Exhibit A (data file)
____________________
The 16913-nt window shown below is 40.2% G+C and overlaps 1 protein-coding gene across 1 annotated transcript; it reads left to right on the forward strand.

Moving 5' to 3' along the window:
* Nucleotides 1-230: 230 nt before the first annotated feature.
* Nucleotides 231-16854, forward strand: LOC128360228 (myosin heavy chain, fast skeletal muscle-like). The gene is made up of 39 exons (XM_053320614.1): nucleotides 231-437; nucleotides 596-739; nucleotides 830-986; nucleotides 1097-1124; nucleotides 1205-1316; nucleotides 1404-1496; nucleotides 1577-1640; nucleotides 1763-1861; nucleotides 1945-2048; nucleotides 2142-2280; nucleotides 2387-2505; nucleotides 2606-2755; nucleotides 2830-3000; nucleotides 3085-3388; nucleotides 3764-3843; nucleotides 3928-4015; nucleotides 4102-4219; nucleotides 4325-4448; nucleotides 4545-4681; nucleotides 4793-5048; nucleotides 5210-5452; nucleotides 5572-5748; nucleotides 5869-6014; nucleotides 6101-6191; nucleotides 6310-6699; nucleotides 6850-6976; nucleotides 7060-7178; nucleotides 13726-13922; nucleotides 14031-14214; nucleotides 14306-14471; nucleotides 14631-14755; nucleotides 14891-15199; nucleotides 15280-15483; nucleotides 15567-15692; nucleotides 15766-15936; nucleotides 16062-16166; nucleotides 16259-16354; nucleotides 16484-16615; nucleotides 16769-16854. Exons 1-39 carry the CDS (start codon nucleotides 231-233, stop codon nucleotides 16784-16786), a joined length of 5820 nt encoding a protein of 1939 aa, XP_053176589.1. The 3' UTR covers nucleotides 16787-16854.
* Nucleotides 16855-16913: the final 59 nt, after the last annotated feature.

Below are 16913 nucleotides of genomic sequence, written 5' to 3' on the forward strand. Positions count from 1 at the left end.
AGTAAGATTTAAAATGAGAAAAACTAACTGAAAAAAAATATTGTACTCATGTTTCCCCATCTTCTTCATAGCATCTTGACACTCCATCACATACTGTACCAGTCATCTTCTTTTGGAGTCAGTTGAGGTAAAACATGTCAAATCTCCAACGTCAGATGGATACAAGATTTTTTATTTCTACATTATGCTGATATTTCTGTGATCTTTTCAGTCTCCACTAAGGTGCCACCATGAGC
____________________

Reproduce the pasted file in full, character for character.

The 16913-nt window shown below is 40.2% G+C and overlaps 1 protein-coding gene across 1 annotated transcript; it reads left to right on the forward strand.

Moving 5' to 3' along the window:
* Nucleotides 1-230: 230 nt before the first annotated feature.
* Nucleotides 231-16854, forward strand: LOC128360228 (myosin heavy chain, fast skeletal muscle-like). The gene is made up of 39 exons (XM_053320614.1): nucleotides 231-437; nucleotides 596-739; nucleotides 830-986; nucleotides 1097-1124; nucleotides 1205-1316; nucleotides 1404-1496; nucleotides 1577-1640; nucleotides 1763-1861; nucleotides 1945-2048; nucleotides 2142-2280; nucleotides 2387-2505; nucleotides 2606-2755; nucleotides 2830-3000; nucleotides 3085-3388; nucleotides 3764-3843; nucleotides 3928-4015; nucleotides 4102-4219; nucleotides 4325-4448; nucleotides 4545-4681; nucleotides 4793-5048; nucleotides 5210-5452; nucleotides 5572-5748; nucleotides 5869-6014; nucleotides 6101-6191; nucleotides 6310-6699; nucleotides 6850-6976; nucleotides 7060-7178; nucleotides 13726-13922; nucleotides 14031-14214; nucleotides 14306-14471; nucleotides 14631-14755; nucleotides 14891-15199; nucleotides 15280-15483; nucleotides 15567-15692; nucleotides 15766-15936; nucleotides 16062-16166; nucleotides 16259-16354; nucleotides 16484-16615; nucleotides 16769-16854. Exons 1-39 carry the CDS (start codon nucleotides 231-233, stop codon nucleotides 16784-16786), a joined length of 5820 nt encoding a protein of 1939 aa, XP_053176589.1. The 3' UTR covers nucleotides 16787-16854.
* Nucleotides 16855-16913: the final 59 nt, after the last annotated feature.

Below are 16913 nucleotides of genomic sequence, written 5' to 3' on the forward strand. Positions count from 1 at the left end.
AGTAAGATTTAAAATGAGAAAAACTAACTGAAAAAAAATATTGTACTCATGTTTCCCCATCTTCTTCATAGCATCTTGACACTCCATCACATACTGTACCAGTCATCTTCTTTTGGAGTCAGTTGAGGTAAAACATGTCAAATCTCCAACGTCAGATGGATACAAGATTTTTTATTTCTACATTATGCTGATATTTCTGTGATCTTTTCAGTCTCCACTAAGGTGCCACCATGAGC